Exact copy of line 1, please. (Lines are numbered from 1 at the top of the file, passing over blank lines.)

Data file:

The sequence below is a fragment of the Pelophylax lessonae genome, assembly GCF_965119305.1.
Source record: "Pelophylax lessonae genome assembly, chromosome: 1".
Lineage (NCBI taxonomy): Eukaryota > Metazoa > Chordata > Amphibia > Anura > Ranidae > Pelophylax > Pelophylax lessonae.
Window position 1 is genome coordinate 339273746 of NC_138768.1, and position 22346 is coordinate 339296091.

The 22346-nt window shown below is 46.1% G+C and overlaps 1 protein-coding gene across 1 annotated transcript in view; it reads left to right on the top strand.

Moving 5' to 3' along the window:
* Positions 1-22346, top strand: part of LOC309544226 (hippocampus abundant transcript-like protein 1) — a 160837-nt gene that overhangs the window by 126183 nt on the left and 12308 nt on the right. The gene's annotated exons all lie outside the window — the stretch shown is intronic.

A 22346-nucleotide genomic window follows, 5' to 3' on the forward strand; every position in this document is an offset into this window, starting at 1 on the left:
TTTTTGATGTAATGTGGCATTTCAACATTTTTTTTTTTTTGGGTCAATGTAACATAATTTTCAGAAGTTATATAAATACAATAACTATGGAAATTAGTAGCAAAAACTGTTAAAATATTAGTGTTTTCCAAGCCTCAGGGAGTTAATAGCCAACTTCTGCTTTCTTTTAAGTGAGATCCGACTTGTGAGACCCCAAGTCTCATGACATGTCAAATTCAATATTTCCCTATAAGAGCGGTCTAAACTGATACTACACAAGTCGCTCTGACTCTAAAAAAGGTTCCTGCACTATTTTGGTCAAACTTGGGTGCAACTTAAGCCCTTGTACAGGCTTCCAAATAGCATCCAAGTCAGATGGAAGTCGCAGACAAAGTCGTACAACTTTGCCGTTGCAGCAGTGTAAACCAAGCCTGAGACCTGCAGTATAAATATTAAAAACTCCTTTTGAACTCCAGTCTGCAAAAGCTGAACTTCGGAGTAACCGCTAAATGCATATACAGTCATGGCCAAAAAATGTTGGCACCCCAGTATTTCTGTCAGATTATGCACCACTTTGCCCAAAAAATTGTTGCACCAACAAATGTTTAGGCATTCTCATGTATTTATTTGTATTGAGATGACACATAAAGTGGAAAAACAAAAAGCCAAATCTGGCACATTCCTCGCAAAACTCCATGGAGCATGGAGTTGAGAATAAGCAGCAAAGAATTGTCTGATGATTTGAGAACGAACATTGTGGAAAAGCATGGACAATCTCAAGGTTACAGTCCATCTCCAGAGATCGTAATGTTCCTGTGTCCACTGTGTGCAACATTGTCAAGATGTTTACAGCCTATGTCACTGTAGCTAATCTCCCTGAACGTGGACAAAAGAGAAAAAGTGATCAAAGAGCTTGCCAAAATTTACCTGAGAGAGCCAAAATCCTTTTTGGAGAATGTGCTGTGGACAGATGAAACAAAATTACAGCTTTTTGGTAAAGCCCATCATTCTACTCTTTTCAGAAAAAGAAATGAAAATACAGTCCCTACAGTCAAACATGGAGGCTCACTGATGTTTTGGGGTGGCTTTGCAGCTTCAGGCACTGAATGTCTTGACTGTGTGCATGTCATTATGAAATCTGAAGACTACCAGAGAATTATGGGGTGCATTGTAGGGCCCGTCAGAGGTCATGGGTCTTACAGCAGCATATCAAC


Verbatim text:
The sequence below is a fragment of the Pelophylax lessonae genome, assembly GCF_965119305.1.